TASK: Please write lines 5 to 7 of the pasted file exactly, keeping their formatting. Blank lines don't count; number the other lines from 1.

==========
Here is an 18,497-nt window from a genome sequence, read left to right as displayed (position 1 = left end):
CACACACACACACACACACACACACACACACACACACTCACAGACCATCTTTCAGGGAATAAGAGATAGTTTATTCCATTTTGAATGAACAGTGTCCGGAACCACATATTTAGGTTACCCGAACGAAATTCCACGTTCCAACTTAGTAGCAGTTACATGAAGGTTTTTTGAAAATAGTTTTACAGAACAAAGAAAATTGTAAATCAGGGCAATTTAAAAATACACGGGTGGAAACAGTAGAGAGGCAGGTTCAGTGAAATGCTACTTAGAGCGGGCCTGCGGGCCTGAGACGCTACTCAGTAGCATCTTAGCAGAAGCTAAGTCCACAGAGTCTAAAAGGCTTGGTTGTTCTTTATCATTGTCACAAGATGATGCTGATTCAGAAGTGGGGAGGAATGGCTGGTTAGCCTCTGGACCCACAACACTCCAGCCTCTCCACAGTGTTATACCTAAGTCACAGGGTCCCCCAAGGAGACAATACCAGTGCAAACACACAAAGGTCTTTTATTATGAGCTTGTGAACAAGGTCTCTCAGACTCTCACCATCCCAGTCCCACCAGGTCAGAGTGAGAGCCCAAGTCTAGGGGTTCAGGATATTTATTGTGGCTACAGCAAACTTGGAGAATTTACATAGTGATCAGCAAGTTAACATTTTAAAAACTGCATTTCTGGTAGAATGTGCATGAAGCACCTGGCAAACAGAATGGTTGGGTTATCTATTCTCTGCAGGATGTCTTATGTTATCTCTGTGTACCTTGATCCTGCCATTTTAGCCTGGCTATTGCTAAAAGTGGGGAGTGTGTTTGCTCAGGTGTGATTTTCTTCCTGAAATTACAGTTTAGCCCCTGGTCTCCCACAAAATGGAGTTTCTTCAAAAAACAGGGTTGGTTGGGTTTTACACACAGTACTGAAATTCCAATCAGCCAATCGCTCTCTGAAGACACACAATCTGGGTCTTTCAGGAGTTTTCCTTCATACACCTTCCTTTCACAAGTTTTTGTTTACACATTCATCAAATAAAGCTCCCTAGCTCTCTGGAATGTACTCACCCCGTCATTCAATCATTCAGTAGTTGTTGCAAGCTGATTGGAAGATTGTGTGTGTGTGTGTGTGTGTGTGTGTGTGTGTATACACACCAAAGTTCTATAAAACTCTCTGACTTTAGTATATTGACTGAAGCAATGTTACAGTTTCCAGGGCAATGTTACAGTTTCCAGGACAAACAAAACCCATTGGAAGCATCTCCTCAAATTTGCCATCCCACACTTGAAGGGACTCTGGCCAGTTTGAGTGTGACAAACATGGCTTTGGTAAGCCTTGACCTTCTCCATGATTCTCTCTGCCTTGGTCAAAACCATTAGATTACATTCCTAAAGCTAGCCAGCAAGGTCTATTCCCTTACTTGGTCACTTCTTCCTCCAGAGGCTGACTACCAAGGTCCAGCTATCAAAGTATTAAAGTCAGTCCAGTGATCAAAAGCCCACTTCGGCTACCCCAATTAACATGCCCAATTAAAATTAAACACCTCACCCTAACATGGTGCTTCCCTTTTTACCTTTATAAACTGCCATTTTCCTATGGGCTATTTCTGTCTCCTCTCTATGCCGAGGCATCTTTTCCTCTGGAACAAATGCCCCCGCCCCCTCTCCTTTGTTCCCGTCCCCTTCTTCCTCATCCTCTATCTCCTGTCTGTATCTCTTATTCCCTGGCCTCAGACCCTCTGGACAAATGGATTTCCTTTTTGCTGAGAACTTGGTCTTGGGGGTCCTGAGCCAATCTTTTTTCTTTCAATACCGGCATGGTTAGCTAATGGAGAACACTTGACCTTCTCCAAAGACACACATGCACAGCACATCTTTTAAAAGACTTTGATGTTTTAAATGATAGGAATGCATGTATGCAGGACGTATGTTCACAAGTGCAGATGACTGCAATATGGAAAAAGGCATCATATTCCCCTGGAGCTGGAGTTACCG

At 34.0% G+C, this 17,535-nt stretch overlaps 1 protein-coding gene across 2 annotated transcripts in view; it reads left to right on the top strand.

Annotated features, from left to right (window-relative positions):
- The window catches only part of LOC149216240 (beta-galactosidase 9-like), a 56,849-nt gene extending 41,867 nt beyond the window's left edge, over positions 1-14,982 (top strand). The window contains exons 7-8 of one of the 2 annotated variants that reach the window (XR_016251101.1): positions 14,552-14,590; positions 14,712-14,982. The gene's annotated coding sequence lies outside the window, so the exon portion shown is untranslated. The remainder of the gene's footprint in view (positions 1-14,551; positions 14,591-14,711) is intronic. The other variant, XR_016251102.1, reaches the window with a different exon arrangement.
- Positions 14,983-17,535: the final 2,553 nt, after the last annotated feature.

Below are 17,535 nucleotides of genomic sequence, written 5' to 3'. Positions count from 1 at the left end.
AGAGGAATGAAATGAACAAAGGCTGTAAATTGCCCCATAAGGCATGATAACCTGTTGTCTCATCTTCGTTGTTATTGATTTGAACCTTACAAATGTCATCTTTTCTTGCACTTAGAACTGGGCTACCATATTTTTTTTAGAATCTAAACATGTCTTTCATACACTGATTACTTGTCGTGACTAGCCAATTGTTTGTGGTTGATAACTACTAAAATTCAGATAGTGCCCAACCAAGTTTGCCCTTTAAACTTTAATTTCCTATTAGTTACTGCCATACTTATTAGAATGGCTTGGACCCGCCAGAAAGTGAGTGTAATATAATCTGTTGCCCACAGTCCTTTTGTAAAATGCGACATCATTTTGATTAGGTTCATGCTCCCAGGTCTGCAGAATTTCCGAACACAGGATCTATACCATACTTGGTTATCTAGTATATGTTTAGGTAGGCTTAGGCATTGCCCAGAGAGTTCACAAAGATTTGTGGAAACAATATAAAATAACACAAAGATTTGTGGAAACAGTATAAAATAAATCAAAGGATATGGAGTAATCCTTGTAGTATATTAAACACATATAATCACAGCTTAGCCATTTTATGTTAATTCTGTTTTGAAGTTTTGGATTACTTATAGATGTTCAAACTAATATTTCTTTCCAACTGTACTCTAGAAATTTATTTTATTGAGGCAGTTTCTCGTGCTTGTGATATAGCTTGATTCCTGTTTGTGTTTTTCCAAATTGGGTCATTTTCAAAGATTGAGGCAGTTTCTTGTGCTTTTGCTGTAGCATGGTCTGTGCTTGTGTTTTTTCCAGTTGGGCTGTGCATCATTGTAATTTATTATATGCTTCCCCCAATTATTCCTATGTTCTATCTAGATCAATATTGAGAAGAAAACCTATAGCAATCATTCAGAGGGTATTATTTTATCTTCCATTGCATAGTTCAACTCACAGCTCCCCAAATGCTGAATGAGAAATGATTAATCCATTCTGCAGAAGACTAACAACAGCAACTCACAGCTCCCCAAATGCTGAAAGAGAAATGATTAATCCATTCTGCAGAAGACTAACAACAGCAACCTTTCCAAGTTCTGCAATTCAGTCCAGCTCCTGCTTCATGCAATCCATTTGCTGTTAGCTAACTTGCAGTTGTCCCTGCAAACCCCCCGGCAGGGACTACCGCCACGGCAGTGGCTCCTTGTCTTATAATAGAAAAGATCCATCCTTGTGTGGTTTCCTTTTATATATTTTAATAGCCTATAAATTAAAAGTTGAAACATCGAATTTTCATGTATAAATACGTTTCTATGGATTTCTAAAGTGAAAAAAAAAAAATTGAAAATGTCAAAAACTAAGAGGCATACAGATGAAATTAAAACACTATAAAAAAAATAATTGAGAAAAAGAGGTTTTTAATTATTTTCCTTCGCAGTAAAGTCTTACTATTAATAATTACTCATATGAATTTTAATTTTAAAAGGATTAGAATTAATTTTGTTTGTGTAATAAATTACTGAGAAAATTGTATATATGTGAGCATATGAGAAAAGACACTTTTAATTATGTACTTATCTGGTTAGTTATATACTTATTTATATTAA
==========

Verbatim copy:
- The window catches only part of LOC149216240 (beta-galactosidase 9-like), a 56,849-nt gene extending 41,867 nt beyond the window's left edge, over positions 1-14,982 (top strand). The window contains exons 7-8 of one of the 2 annotated variants that reach the window (XR_016251101.1): positions 14,552-14,590; positions 14,712-14,982. The gene's annotated coding sequence lies outside the window, so the exon portion shown is untranslated. The remainder of the gene's footprint in view (positions 1-14,551; positions 14,591-14,711) is intronic. The other variant, XR_016251102.1, reaches the window with a different exon arrangement.
- Positions 14,983-17,535: the final 2,553 nt, after the last annotated feature.

Below are 17,535 nucleotides of genomic sequence, written 5' to 3'. Positions count from 1 at the left end.